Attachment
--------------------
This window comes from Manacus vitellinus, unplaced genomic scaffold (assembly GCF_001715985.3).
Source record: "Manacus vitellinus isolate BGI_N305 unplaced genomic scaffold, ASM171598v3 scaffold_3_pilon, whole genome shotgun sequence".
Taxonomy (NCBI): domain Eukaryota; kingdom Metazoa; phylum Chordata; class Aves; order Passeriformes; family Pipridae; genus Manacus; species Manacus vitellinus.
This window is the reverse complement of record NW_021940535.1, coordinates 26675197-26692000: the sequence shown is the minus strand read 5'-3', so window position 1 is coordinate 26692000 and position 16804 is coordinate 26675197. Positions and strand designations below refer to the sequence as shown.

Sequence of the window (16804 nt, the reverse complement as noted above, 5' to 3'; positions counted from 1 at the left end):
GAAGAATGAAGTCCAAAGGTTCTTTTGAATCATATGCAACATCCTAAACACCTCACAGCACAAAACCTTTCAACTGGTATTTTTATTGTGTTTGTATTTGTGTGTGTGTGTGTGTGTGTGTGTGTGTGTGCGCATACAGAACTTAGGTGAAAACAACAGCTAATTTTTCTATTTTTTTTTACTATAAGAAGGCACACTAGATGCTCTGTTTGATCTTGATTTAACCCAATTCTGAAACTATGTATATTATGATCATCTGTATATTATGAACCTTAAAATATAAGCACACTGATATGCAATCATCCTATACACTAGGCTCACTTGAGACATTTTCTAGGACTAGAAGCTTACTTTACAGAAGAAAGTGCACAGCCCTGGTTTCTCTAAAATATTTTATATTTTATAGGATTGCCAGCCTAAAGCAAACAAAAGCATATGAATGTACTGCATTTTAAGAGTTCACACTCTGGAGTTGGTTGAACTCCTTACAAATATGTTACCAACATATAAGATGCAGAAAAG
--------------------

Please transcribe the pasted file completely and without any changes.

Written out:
This window comes from Manacus vitellinus, unplaced genomic scaffold (assembly GCF_001715985.3).
Source record: "Manacus vitellinus isolate BGI_N305 unplaced genomic scaffold, ASM171598v3 scaffold_3_pilon, whole genome shotgun sequence".
Taxonomy (NCBI): domain Eukaryota; kingdom Metazoa; phylum Chordata; class Aves; order Passeriformes; family Pipridae; genus Manacus; species Manacus vitellinus.
This window is the reverse complement of record NW_021940535.1, coordinates 26675197-26692000: the sequence shown is the minus strand read 5'-3', so window position 1 is coordinate 26692000 and position 16804 is coordinate 26675197. Positions and strand designations below refer to the sequence as shown.

Sequence of the window (16804 nt, the reverse complement as noted above, 5' to 3'; positions counted from 1 at the left end):
GAAGAATGAAGTCCAAAGGTTCTTTTGAATCATATGCAACATCCTAAACACCTCACAGCACAAAACCTTTCAACTGGTATTTTTATTGTGTTTGTATTTGTGTGTGTGTGTGTGTGTGTGTGTGTGTGTGCGCATACAGAACTTAGGTGAAAACAACAGCTAATTTTTCTATTTTTTTTTACTATAAGAAGGCACACTAGATGCTCTGTTTGATCTTGATTTAACCCAATTCTGAAACTATGTATATTATGATCATCTGTATATTATGAACCTTAAAATATAAGCACACTGATATGCAATCATCCTATACACTAGGCTCACTTGAGACATTTTCTAGGACTAGAAGCTTACTTTACAGAAGAAAGTGCACAGCCCTGGTTTCTCTAAAATATTTTATATTTTATAGGATTGCCAGCCTAAAGCAAACAAAAGCATATGAATGTACTGCATTTTAAGAGTTCACACTCTGGAGTTGGTTGAACTCCTTACAAATATGTTACCAACATATAAGATGCAGAAAAG